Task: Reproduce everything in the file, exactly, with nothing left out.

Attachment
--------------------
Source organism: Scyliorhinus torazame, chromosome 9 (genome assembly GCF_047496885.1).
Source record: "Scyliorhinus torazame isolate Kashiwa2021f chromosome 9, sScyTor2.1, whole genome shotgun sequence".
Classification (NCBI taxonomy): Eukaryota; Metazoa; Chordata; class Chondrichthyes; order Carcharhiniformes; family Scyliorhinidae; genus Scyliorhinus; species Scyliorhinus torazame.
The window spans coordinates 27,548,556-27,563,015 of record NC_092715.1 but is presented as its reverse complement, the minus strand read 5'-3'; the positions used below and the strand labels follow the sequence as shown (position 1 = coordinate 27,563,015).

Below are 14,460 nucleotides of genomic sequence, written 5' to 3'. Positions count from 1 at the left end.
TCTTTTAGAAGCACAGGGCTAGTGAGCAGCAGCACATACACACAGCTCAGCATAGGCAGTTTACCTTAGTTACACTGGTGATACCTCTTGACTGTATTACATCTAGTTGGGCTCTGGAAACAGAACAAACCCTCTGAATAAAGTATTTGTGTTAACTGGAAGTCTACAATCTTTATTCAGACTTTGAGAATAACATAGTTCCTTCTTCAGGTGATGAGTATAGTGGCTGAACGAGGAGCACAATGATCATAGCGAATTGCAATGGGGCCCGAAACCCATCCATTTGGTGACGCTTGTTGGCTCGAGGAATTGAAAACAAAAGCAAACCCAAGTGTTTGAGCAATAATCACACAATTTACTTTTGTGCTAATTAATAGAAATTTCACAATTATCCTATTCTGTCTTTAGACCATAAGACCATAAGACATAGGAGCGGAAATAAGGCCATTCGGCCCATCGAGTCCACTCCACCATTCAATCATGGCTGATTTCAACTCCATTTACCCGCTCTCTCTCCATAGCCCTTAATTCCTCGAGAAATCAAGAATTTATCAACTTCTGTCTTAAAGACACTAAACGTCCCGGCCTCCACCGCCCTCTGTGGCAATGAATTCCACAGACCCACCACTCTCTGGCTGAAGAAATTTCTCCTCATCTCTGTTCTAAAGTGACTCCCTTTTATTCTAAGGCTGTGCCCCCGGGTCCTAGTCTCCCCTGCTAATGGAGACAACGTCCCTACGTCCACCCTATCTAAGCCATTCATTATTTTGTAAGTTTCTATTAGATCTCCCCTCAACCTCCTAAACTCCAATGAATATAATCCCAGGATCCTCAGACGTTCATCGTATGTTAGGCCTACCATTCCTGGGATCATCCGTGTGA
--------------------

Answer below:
Source organism: Scyliorhinus torazame, chromosome 9 (genome assembly GCF_047496885.1).
Source record: "Scyliorhinus torazame isolate Kashiwa2021f chromosome 9, sScyTor2.1, whole genome shotgun sequence".
Classification (NCBI taxonomy): Eukaryota; Metazoa; Chordata; class Chondrichthyes; order Carcharhiniformes; family Scyliorhinidae; genus Scyliorhinus; species Scyliorhinus torazame.
The window spans coordinates 27,548,556-27,563,015 of record NC_092715.1 but is presented as its reverse complement, the minus strand read 5'-3'; the positions used below and the strand labels follow the sequence as shown (position 1 = coordinate 27,563,015).

Below are 14,460 nucleotides of genomic sequence, written 5' to 3'. Positions count from 1 at the left end.
TCTTTTAGAAGCACAGGGCTAGTGAGCAGCAGCACATACACACAGCTCAGCATAGGCAGTTTACCTTAGTTACACTGGTGATACCTCTTGACTGTATTACATCTAGTTGGGCTCTGGAAACAGAACAAACCCTCTGAATAAAGTATTTGTGTTAACTGGAAGTCTACAATCTTTATTCAGACTTTGAGAATAACATAGTTCCTTCTTCAGGTGATGAGTATAGTGGCTGAACGAGGAGCACAATGATCATAGCGAATTGCAATGGGGCCCGAAACCCATCCATTTGGTGACGCTTGTTGGCTCGAGGAATTGAAAACAAAAGCAAACCCAAGTGTTTGAGCAATAATCACACAATTTACTTTTGTGCTAATTAATAGAAATTTCACAATTATCCTATTCTGTCTTTAGACCATAAGACCATAAGACATAGGAGCGGAAATAAGGCCATTCGGCCCATCGAGTCCACTCCACCATTCAATCATGGCTGATTTCAACTCCATTTACCCGCTCTCTCTCCATAGCCCTTAATTCCTCGAGAAATCAAGAATTTATCAACTTCTGTCTTAAAGACACTAAACGTCCCGGCCTCCACCGCCCTCTGTGGCAATGAATTCCACAGACCCACCACTCTCTGGCTGAAGAAATTTCTCCTCATCTCTGTTCTAAAGTGACTCCCTTTTATTCTAAGGCTGTGCCCCCGGGTCCTAGTCTCCCCTGCTAATGGAGACAACGTCCCTACGTCCACCCTATCTAAGCCATTCATTATTTTGTAAGTTTCTATTAGATCTCCCCTCAACCTCCTAAACTCCAATGAATATAATCCCAGGATCCTCAGACGTTCATCGTATGTTAGGCCTACCATTCCTGGGATCATCCGTGTGA